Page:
0029-6651
p.105A
Inskip, H.
5fb4470a-9379-49b2-a533-9da8e61058b7
Dunn, N.
421ee52b-6375-45a9-b5b8-086369f1c185
Robinson, S.
ba591c98-4380-456a-be8a-c452f992b69b
Oestmann, A.
2b0d1b63-d1be-425c-b593-0a85736ffefd
Barnett, J.
f10c0f99-e2f8-42e6-b52a-4987568453db
Godfrey, K.
0931701e-fe2c-44b5-8f0d-ec5c7477a6fd
Cooper, C.
e05f5612-b493-4273-9b71-9e0ce32bdad6
Kendrick, T.
1aee2919-abd7-452c-8a0f-5b1ed22d58b3
Inskip, H.
5fb4470a-9379-49b2-a533-9da8e61058b7
Dunn, N.
421ee52b-6375-45a9-b5b8-086369f1c185
Robinson, S.
ba591c98-4380-456a-be8a-c452f992b69b
Oestmann, A.
2b0d1b63-d1be-425c-b593-0a85736ffefd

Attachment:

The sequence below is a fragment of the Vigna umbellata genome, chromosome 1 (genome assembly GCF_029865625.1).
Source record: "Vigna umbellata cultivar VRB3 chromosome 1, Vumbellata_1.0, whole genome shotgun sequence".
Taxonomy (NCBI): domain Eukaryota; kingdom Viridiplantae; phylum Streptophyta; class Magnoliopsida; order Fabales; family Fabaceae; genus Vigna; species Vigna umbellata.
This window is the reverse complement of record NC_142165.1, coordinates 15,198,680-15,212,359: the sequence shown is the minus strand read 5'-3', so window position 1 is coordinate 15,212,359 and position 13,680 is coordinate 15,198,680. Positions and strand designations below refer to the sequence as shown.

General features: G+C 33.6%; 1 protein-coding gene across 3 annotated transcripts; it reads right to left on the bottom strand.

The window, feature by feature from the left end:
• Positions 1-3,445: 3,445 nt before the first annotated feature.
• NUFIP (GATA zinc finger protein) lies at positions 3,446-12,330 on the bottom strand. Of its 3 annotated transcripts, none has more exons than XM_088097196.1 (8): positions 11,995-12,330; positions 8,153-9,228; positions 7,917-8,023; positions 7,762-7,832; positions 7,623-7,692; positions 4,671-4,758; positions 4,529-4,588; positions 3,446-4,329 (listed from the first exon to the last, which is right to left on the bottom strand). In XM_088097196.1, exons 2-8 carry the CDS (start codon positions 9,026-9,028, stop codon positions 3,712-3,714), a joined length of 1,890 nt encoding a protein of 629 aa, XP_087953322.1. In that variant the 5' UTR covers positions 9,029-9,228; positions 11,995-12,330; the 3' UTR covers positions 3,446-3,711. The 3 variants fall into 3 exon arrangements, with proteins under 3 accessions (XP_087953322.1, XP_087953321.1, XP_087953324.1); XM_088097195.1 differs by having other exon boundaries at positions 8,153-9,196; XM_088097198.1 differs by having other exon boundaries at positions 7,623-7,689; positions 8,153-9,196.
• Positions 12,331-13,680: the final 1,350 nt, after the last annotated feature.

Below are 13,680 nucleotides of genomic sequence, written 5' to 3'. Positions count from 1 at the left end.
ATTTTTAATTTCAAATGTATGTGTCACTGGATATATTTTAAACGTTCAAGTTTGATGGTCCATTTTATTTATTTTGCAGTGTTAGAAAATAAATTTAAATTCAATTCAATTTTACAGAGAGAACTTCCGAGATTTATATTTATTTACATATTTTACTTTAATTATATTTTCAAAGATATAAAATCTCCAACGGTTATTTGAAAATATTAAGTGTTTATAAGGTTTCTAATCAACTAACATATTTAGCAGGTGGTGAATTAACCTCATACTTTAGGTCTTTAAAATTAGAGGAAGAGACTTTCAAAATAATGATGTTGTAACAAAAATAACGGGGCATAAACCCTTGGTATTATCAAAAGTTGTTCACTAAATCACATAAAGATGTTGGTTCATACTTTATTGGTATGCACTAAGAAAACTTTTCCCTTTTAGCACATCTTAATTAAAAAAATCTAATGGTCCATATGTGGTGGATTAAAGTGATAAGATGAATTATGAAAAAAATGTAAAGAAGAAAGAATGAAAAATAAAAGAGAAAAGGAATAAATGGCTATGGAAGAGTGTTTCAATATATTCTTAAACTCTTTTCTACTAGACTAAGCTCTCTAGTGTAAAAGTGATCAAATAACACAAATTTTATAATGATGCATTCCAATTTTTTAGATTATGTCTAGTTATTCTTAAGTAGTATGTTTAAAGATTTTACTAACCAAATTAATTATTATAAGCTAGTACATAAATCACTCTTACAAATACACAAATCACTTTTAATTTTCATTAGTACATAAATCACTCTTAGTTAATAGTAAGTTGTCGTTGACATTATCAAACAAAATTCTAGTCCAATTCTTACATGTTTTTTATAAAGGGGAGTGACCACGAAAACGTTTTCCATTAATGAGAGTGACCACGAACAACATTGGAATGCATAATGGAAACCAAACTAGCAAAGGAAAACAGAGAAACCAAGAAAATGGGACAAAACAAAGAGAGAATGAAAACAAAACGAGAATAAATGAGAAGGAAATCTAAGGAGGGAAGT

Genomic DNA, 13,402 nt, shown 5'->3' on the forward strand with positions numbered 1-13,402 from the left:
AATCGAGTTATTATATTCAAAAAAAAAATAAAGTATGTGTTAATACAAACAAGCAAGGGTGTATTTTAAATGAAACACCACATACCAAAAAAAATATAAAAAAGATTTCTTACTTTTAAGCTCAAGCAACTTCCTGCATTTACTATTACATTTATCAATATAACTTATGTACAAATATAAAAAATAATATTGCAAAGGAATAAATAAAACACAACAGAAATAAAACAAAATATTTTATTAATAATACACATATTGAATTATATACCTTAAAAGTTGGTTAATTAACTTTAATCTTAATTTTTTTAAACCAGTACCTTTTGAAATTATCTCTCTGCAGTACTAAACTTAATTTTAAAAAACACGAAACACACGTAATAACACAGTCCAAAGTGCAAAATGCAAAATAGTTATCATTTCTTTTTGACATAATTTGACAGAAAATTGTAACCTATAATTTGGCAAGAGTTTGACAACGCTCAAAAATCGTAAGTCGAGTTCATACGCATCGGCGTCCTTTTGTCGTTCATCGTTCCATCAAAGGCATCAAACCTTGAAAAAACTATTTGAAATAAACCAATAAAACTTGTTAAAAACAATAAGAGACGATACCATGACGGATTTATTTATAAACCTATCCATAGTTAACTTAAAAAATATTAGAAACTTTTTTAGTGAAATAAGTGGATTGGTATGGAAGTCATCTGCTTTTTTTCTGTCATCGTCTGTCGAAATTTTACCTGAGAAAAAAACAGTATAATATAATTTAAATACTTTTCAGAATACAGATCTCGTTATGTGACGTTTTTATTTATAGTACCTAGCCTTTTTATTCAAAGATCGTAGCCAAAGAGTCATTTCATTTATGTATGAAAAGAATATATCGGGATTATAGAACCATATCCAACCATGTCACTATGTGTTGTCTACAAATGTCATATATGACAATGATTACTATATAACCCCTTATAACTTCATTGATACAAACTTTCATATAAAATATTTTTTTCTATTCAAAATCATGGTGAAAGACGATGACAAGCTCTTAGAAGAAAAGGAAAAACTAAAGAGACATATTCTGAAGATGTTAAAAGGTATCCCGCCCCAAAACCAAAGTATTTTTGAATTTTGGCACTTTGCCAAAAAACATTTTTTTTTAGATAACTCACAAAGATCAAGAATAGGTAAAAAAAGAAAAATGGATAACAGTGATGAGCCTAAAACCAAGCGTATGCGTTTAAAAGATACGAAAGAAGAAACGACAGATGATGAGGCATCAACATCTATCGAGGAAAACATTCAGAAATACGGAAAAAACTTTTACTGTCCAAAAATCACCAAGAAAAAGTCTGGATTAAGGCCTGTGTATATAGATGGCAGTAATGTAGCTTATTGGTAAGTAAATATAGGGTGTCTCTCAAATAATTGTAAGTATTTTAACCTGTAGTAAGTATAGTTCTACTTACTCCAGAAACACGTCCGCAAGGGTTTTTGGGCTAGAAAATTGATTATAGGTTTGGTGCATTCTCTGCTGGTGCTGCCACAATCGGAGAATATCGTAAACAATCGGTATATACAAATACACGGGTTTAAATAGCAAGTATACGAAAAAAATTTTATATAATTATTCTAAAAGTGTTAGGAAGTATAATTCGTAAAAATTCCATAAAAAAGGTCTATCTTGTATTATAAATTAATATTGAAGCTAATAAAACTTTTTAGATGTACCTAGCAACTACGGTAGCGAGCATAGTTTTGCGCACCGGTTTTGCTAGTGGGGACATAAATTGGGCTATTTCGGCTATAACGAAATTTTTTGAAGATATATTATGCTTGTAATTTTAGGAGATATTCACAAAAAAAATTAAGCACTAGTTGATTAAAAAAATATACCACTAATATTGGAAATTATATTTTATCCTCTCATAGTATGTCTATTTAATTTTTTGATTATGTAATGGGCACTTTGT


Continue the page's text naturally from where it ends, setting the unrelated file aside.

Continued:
Barnett, J.
f10c0f99-e2f8-42e6-b52a-4987568453db
Godfrey, K.
0931701e-fe2c-44b5-8f0d-ec5c7477a6fd
Cooper, C.
e05f5612-b493-4273-9b71-9e0ce32bdad6
Kendrick, T.
1aee2919-abd7-452c-8a0f-5b1ed22d58b3

Inskip, H., Dunn, N., Robinson, S., Oestmann, A., Barnett, J., Godfrey, K., Cooper, C. and Kendrick, T. (2007) Depression and erythrocyte folate levels among women in the Southampton Women's Survey: cross-sectional and longitudinal analyses. Proceedings of the Nutrition Society, 66 (Supp/OCA-B), p.105A. (doi:10.1017/S0029665107005952).

Record type: Article

Abstract

Lower blood folate levels have been associated with depression in several cross-sectional surveys, but longitudinal studies are needed to assess whether depression is a consequence or a cause of folate deficiency.